Did you know that there over 90 species in the deer (Cervidae) family? Most people don’t realize that all deer are not the same. The grazing ruminants in this family include animals like moose, reindeer, elk, and white-tailed deer. Because elk are part of the deer family, many assume that venison and elk are basically the same. We are here to tell you that is not the case, especially when it comes to meat and sausage. We are going to explore the difference between elk and venison, so you can not only identify what you see, but also be able to pick out the diversity in flavor.
What is Venison?
Venison is commonly referred to in many ways. The word venison comes through the French word “venaison,” derived from the Latin “venari” which means “to hunt” and means properly “the spoils of the chase.” This term is usually used to refer to deer meat.
Let’s Learn More about Deer
Because venison is not actually an animal and is more of a type of meat from the deer family, it’s important to understand what deer are.
Deer rarely weigh above 300 pounds and have sharp, pointed antlers. When it comes to their diet, adult deer only cover about two square miles of land and spend their days looking for nutrient-dense foods like the tips of shrubs and trees (sometimes even your flowers or garden). Deer are considered browsers because they have a specific diet they prefer; they don’t just fill their stomachs with grass.
What are Elk?
While all elk are deer, not all deer are elk. Usually the meat of deer and elk are noted as such, but sometimes elk meat can be called venison. As if that isn’t confusing! Let’s review what makes an elk different than a normal deer.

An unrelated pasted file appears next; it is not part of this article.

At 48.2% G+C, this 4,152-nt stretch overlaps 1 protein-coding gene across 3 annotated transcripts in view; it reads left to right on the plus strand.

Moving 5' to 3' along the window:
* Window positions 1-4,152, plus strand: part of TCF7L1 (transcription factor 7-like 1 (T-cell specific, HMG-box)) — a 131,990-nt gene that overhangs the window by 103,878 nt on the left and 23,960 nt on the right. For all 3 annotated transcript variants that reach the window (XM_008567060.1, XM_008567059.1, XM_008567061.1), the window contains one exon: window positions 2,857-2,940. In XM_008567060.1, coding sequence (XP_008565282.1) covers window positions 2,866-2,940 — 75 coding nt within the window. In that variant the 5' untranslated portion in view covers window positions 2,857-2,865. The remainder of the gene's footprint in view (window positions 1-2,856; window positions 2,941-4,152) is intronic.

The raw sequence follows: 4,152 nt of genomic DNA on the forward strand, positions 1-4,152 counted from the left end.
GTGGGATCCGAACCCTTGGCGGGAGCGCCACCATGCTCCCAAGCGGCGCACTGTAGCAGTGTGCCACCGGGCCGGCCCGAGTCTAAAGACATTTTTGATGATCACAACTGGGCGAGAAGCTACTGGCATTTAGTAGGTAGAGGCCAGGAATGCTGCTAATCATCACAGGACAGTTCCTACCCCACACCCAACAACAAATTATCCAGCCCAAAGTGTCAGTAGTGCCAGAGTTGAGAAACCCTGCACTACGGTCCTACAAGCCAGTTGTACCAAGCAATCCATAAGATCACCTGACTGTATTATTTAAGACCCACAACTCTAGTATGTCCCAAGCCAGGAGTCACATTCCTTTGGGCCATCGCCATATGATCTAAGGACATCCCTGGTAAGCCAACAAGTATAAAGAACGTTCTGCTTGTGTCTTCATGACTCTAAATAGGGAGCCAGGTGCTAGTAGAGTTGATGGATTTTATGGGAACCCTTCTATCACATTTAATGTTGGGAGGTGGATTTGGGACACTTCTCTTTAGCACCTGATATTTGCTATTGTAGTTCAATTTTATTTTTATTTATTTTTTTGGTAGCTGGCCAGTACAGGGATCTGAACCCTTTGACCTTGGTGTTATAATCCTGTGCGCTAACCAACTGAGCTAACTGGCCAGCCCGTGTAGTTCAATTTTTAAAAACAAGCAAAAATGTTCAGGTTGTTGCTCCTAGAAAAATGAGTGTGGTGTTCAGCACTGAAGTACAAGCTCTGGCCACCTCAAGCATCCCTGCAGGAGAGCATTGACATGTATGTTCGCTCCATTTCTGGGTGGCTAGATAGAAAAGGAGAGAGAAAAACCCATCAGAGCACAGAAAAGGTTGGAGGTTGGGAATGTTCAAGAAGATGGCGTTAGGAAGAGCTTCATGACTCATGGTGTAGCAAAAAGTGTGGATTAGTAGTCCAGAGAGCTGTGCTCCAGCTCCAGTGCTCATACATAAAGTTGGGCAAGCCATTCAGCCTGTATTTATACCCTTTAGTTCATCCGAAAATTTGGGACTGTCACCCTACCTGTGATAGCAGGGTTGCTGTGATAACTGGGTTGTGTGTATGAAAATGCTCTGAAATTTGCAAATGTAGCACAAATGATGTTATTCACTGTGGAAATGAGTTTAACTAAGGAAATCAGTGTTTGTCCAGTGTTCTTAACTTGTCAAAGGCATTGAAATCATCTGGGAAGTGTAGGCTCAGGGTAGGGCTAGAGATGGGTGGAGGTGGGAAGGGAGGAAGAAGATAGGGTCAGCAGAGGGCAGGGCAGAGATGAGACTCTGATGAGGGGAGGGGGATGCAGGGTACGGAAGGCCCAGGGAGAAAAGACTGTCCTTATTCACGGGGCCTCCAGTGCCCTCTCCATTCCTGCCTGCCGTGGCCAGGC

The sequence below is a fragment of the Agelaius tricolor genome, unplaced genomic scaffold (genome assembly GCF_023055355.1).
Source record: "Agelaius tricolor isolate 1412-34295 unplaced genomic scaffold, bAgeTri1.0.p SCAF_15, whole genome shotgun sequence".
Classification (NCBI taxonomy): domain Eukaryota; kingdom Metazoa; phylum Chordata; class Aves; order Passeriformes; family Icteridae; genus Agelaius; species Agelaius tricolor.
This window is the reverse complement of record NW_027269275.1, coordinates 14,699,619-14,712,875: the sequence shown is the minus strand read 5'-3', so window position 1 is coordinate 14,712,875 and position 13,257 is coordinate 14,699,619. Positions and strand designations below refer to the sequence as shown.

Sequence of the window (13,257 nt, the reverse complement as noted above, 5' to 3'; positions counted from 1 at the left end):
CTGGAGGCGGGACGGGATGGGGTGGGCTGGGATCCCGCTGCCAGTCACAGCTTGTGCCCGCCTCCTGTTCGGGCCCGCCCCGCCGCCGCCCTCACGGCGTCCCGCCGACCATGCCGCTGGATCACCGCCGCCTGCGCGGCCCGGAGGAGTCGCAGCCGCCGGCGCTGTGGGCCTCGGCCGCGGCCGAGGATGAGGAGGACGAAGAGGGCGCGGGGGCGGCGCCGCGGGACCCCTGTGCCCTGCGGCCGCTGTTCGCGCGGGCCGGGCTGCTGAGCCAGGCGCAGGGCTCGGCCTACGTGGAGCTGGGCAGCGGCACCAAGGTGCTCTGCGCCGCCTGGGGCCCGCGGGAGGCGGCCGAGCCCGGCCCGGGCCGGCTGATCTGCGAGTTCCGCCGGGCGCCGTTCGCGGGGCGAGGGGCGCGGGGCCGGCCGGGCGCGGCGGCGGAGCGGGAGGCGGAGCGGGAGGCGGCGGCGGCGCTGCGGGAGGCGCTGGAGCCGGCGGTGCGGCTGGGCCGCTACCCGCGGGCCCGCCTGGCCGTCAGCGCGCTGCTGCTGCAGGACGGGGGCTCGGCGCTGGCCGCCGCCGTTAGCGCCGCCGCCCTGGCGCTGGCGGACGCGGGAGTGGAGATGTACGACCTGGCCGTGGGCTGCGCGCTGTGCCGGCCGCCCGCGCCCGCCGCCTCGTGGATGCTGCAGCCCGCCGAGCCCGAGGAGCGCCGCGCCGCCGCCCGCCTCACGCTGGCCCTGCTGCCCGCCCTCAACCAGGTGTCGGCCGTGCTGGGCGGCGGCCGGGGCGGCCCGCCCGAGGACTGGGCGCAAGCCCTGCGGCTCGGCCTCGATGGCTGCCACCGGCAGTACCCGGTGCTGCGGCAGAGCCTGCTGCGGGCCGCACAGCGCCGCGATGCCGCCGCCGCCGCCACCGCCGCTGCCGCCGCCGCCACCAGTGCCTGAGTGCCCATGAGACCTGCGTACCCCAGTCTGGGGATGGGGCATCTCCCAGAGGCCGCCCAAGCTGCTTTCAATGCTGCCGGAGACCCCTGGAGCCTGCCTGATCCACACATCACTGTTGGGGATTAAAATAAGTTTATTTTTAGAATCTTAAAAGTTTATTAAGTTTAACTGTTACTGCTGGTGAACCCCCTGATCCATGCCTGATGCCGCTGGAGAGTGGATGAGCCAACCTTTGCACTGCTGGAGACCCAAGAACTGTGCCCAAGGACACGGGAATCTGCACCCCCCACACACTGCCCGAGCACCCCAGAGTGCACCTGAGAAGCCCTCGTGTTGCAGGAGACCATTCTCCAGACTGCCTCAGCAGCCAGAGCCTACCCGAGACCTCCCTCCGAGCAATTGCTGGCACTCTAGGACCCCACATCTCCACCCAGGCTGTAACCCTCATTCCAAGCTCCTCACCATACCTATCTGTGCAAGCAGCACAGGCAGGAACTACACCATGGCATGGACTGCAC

An adult elk bull (male) typically reaches 800 pounds, with some being over 1,100 pounds. They can grow to five feet at the shoulder and are a much more physically imposing animal than the deer. Their antlers are most prominent in the summer and are sharp, pointed, and softer to the touch than deer antlers.
When they are searching for food, elk roam areas as large as 500 square miles. They constantly graze on grasses and foibles (weeds), and typically eat three pounds for every 100 pounds that the animal weighs. This is different than deer who have much pickier eating habits.
What is the Difference Between Elk and Venison Meat?
Because of their distinct diets, elk and venison taste different. When you are deciding between elk and venison, there are few things you should know.
- Elk: Elk meat is considered to be less gamey tasting than venison. Elk meat usually has a sweet and savory flavor.
- Venison: Venison is typically viewed as the less favorable meat, due to its gaminess. Venison contains more fat which makes it have an earthier flavor.
To Wrap it up
To put this simply, elk and venison are both meats from the deer family. Every elk is a deer, but not every deer is an elk. Elk is the far favorable meat between the two options due to its less gamey taste. We tend to like them both.
If you want to add either of these meats into your life, at Five Star Sausage, we have options. We are committed to providing cruelty-free meat. We source our meat products from cruelty-free farms that focus on sustainable and humane farming practices. We strongly adhere to a “farm to table” philosophy, because we really believe that you are what you eat.
Check out our sausages to give elk or venison… or maybe both, a try. We assure you, with your order, you will receive high end butcher-quality products delivered right to your front door with Five Star Sausage.